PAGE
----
5 Ideas for Managing This Anxious World

Worried about the next snowstorm hitting your city or that your flight will be delayed? You’re not alone. In fact, every single one of us experiences anxiety. But when we constantly avoid socializing, excessively sweat before a presentation or are unable to sleep because our minds won’t stop, then anxiety may be taking us over.

According to the National Institute of Mental Health, 40 million Americans or 18% of our population is suffering from this level of anxiety making it the top mental illness diagnosis. Anxiety is clearly the malady of our modern day life.

What Exactly is Anxiety?

Anxiety, as I mentioned earlier, is a normal human response to uncertainty and we experience it often in our lives at work, in school (such as before tests), when we make decisions or if something unexpected arises.

Anxiety becomes a problem when our feelings and thoughts prevent action or cause symptoms that render us unable to cope. These include constant worry, panic, fear and apprehension. There can also be physical symptoms such as sweating, heart palpitations, high blood pressure, and restlessness.

Why Are We So Anxious?

Our modern world is exciting and fast. Thanks to technology we’re also hyper connected and constantly exposed to vast quantities of information. It’s simply too much to process.

In addition, anxiety is effortlessly fed by looming uncertainties like the slow economic recovery, rising terrorism, constant environmental stressors, and managing life’s increasingly complex responsibilities.

If we’re forward thinking, we easily become habituated toward worry, fear and anxiety. What’s going to happen? How am I going to manage it? What if I get Ebola?

To cope with anxiety, many people take Benzodiazepine medications such as: Xanax, Ativan, Valium or Klonopin. These pills target the gamma-aminobutyric acid or GABA, a neurotransmitter chemical, enabling the user to feel more relaxed, and less anxious. They can be addicting and often, when a pill wears off, can make a person feel even more anxious.

What Else Can We Do?

Here are 5 Easy Ways to Address Anxiety Without Medication

1.     Manage It

The number one thing we can do to help ourselves deal with anxiety is to change our thinking.

Let’s reframe anxiety and accept that it exists, that we will feel it and experience it. Anxiety will never go away because we are hard wired to have it. Instead, we have to manage it and recognize it as a warning.

What Does Anxiety Want to Teach Me Right Now?

Do I need to make sure my car is filled with gasoline before the storm? Should I double check my alarm clock so I won’t be late for the meeting? Anxiety is a natural warning system but it doesn’t have to become a way of life.

2.     Be Present

Often we fall into anxious thoughts because we’ve moved ourselves out of the present moment and into a future scenario.  We imagine terrible suffering and awful possibilities. To quote Mark Twain, “.. life does not consist mainly -- or even largely -- of facts and happenings. It consists mainly of the storm of thoughts that is forever blowing through one's head.”

Instead, if we can bring our attention back to this moment, most of the time, nothing awful is happening. It’s all in our heads. When I find my mind careening forward and painting scary scenarios, I remind myself to come back to now, back to this present moment.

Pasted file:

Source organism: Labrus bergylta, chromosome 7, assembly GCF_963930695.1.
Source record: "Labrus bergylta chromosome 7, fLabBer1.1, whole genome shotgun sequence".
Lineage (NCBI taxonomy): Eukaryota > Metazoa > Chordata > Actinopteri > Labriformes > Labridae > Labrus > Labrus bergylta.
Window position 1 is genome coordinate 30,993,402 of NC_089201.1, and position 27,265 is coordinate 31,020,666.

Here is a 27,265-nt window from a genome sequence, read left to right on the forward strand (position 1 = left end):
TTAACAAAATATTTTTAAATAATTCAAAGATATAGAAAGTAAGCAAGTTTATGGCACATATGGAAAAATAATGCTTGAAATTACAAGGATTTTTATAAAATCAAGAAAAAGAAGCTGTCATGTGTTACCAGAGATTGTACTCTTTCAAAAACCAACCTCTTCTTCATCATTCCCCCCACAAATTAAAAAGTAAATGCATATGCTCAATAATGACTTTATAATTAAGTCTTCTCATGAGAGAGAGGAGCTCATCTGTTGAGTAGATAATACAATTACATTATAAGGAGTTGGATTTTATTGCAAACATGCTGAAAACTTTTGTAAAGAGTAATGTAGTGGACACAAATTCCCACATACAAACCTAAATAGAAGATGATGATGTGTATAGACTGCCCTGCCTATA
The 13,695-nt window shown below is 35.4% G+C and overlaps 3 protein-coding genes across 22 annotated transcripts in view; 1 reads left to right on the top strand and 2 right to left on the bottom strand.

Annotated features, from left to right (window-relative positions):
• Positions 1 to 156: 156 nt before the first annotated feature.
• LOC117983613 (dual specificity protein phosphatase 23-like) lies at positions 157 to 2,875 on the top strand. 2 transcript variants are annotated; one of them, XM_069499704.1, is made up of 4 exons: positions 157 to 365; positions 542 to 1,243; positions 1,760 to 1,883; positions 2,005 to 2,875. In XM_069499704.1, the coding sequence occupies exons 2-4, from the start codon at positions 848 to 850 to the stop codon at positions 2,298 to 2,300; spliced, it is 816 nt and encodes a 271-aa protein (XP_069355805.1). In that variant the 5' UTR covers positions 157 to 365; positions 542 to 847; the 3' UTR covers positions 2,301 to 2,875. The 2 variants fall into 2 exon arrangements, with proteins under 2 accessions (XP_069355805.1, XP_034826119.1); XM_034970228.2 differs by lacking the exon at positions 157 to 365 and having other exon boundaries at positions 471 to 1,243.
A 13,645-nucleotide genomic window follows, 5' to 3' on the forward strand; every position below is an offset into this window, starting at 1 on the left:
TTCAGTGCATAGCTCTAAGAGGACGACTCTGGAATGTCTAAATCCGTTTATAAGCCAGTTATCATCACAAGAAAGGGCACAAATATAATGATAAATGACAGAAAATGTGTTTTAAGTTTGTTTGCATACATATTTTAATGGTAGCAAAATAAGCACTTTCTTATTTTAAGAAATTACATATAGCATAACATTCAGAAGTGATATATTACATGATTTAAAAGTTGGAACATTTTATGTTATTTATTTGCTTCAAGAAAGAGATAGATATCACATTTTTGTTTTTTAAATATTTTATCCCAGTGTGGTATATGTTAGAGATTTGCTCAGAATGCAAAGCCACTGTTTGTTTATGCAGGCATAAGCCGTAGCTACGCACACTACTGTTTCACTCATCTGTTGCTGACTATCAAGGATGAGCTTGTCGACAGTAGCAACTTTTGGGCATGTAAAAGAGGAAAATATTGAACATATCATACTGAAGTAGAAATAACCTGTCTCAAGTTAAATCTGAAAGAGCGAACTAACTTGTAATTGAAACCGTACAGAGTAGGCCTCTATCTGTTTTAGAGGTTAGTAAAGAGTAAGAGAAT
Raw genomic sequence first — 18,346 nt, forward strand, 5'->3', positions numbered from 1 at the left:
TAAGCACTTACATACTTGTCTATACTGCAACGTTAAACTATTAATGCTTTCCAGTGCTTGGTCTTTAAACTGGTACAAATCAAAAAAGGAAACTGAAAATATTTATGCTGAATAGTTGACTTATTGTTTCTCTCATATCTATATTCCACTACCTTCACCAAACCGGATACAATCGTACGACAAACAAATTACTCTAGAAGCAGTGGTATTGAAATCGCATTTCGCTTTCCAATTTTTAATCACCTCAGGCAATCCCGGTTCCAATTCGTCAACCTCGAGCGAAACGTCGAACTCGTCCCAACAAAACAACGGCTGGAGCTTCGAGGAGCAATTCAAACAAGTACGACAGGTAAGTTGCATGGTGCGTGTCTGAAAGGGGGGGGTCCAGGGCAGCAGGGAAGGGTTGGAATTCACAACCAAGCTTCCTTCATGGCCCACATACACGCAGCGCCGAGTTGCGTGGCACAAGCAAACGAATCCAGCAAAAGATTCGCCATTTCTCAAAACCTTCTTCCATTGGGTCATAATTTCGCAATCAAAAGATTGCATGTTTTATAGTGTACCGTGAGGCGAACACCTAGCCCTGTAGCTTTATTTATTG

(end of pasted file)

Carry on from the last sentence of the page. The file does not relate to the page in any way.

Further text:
Then I ask questions like:

Am I safe right now?

Am I supported right now?

Are my children okay?

Am I healthy?

And nearly all the time, the answer is yes.

3. Foster Healthy Mind Habits

Left to its own devices, our minds wander, projecting lots of “what if” scenarios or telling us scary stories and other negative things like: “They don’t like me.” “I’ll lose my job.” ”He’s talking about me.” “They’ll never hire me.” “I won’t have enough money.

Catching ourselves thinking like this is the first step.

Then we can begin to change those thoughts and shift into healthier patterns. Choosing positive self-talk, reassuring words and kind messages instead. Phrases like:

“I’m doing a good job.”

“I can ask for help if I need it.”

“I’m an excellent money manager.”

4.     Limit News

We can also support ourselves by limiting our exposure to the news. Today we can see what is happening across the globe and sometimes that level of knowledge can feed our anxiety. Learning about a military coup or suicide bomber can fuel our fear and propel us into anxiety when, in all likelihood, that occurrence will have no real impact on our lives. Especially avoid watching the news before bed.

5.     Exercise

The research that exercise reduces stress and anxiety is overwhelming. We all know it immediately makes us feel better, boosts our immune system and releases endorphins. And yet, when I’m in an anxious state, it can be hard to get myself motivated.

So the best strategies to ensure that exercise is part of your life are to:

  • Create a regular routine.

    • Maybe it’s a walk with friends once a week or an evening yoga class. For me it’s running 4-5 times a week.
    • Creating a routine can help us stay exercising even when anxiety appears.
  • Have a buddy.

    •  Initially it was really hard for me to be self-motivated to exercise.
      I relied on my husband to get me going. He loves working out and was like a cheerleader for me.

    • Another way to have accountability is to meet someone at the gym or studio. Knowing someone is waiting can get you there when you feel unmotivated.

So the next time you find yourself feeling anxious and stressed, try incorporating some or all of the above. If you need more help, reach out to a friend, coach or therapist. There’s no reason to feel oppressed by this life. It’s here for you to be lived and enjoyed to the fullest. So get out there, have fun and live anxiety free!

What do you do for anxiety?

Leave a comment below!

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